Linda's Culinary Dictionary - Q
A Dictionary and History of Cooking, Food, and Beverage Terms

Culinary Definitions

© copyright 2004 by Linda Stradley - United States Copyright TX 5-900-517 - All rights reserved. This web site may not be reproduced in whole or in part without permission and appropriate credit given. If you use any of the history information contained below for research in writing a magazine or newspaper article, school work or college research, and/or television show production, you must give a reference to the author, Linda Stradley, and to the web site What's Cooking America.

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quadriller
- To mark the surface of grilled or broiled food with a crisscross pattern of lines. The scorings are produced by contact with very hot single grill bars, which brown the surface of the food. Very hot skewers may also be used to mark the surface.
 



Quark cheese
(qwark) - Quark cheese is a soft, unripened cheese with the texture and flavor of sour cream. Quark can be used as a sour cream substitute to top baked potatoes and as an ingredient in a variety of dishes including cheesecakes, dips, salads, and sauces. By the same token, sour cream can be used as a substitute if quark is unavailable.
 



quatre epices
(KAH-tray-PEES) - In French it means "four spices." It is a mixture of ground spices usually consisting of pepper, nutmeg, ginger, and cloves. Since there is no standard mixture for quatre epices, the mixture will vary with each chef.
 



quiche
(keesh) - The word is from the German word Küchen, meaning cake. It is an open-faced pie or tart having an egg filling and a variety of other ingredients. Bread dough was traditionally used, but in modern times, pie pastry and occasionally puff pastry is commonly substituted. Today, one can find many varieties of quiche, from the original quiche Lorraine, to ones with broccoli, mushrooms, ham and/or seafood (primarily shellfish). Quiche can be served as an entrée, for lunch, breakfast or an evening snack.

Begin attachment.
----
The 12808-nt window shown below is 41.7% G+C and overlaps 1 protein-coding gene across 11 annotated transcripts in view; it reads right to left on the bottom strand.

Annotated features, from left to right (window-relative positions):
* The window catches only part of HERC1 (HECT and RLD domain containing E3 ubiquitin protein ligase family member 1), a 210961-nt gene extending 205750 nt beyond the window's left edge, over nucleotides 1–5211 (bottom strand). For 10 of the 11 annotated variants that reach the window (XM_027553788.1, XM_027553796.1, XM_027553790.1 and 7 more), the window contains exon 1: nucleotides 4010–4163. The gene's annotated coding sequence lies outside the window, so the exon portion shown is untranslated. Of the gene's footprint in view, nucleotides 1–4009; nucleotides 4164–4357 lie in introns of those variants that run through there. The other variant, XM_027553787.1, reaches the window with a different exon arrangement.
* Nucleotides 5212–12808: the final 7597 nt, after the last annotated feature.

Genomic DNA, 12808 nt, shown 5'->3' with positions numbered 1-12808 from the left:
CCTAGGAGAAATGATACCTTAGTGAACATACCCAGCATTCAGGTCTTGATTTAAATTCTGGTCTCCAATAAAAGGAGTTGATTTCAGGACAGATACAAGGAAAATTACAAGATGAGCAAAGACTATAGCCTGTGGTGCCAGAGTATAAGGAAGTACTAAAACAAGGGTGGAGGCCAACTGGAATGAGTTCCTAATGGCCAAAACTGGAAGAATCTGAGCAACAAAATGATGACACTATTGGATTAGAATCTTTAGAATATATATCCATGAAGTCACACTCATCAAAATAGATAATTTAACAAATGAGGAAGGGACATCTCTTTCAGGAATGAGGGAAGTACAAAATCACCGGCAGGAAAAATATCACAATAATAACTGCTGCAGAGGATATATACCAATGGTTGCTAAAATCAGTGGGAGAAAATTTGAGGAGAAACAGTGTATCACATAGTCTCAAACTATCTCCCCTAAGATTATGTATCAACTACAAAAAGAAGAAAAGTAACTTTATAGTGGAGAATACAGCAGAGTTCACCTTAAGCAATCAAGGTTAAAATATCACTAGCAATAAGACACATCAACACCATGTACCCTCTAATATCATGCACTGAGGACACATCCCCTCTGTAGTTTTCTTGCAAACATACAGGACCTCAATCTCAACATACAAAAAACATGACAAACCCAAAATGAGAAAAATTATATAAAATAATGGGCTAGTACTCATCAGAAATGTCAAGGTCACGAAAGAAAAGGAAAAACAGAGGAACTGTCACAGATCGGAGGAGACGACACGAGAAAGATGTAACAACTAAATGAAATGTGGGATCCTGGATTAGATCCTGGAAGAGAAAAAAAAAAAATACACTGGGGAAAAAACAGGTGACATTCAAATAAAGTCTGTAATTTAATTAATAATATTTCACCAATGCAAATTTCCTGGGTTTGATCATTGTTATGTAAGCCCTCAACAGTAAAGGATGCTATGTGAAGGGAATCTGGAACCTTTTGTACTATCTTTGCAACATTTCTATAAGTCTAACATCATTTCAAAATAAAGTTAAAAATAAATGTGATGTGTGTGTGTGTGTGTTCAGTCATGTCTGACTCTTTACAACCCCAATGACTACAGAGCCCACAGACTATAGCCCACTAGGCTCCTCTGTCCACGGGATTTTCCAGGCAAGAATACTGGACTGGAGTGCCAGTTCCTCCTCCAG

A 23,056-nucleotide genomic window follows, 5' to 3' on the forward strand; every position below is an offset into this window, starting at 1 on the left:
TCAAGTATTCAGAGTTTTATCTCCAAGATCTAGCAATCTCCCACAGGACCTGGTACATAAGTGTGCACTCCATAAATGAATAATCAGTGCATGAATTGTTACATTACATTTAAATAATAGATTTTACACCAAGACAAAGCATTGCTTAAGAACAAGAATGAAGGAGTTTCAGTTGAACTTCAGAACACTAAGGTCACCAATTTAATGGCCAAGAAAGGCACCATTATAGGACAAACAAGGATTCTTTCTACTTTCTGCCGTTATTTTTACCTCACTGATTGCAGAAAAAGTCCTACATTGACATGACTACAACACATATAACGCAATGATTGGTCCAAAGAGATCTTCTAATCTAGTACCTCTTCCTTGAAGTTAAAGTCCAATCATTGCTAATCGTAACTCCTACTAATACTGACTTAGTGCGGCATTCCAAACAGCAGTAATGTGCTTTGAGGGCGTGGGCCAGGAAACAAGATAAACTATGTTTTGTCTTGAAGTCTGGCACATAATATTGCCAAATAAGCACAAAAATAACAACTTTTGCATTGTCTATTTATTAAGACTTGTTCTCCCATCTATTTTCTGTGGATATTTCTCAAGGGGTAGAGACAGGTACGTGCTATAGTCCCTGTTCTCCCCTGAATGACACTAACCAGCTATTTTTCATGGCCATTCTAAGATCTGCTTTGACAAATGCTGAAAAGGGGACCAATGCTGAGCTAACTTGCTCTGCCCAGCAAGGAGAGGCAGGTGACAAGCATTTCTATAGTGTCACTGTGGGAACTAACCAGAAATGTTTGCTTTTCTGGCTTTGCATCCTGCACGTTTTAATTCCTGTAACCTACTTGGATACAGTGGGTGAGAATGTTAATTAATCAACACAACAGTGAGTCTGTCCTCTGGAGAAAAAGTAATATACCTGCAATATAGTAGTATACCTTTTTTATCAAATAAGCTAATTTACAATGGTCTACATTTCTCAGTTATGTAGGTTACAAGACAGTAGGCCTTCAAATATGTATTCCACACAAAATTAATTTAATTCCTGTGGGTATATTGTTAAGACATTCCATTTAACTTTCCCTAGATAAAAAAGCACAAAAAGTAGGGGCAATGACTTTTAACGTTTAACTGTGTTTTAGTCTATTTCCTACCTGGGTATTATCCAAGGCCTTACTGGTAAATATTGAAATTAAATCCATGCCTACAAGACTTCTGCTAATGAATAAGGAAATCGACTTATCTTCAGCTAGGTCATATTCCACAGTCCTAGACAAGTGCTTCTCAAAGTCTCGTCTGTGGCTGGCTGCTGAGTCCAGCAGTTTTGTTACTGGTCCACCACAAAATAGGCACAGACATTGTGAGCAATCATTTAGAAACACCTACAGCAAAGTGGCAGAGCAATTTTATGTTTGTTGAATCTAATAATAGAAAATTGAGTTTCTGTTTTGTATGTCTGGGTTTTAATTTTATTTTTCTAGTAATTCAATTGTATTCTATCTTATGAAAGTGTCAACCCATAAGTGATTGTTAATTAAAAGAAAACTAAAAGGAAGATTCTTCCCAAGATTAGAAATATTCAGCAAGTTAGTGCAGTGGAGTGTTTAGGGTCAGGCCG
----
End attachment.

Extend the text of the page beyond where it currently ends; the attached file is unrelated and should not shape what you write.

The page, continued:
History: Quiche originated in Germany, in the medieval kingdom of Lothringen, which was ruled by the Germans. The French later changed the name from Lothringen and to Lorraine. Quiche became popular in England after World War II, and in the United Sates during the 1950's.

Quiche Lorraine - The most popular of all quiches in which bacon strips are arranged in the bottom of the pastry shell together with Gruyere cheese. The shell is then filled with the egg mixture and baked.
 



quick bread
- As the name implies, quick breads can be made quickly and easily. Because the leavening agent is either baking powder, baking soda, or steam, there is no rising time required. A baked quick bread will generally have a gently rounded top that is slightly bumpy.

History: Quick breads (chemically leavened) were not developed until the end of the 18th century. This took place in America, where pearlash was discovered. Pearlash is a refined form of potash, and it produces carbon dioxide gas in dough. Baking powder was not developed commercially until 1857 (phosphate baking powder).
 



quinoa
(kEEN-wah) - Quinoa was once the staple food of the Incas and was known as "the mother grain" in ancient times. It has just started to catch on in the U.S. It is a very small ivory-colored grain, which you can purchase in grain and flour forms. It cooks like rice, but cooks in half the time and expands to four times its size. The flavor is delicate and has been compared to couscous with a slightly bitter aftertaste. To remove the bitter taste, you need only to rinse the quinoa in a sieve before cooking. Many chefs are using it as an interesting side dish. Sometimes it is called a Super food because it's a good source of iron, plant protein, potassium, magnesium and lysine. Given the basically bland taste of quinoa, rice and couscous are often very good substitutes.

 



 

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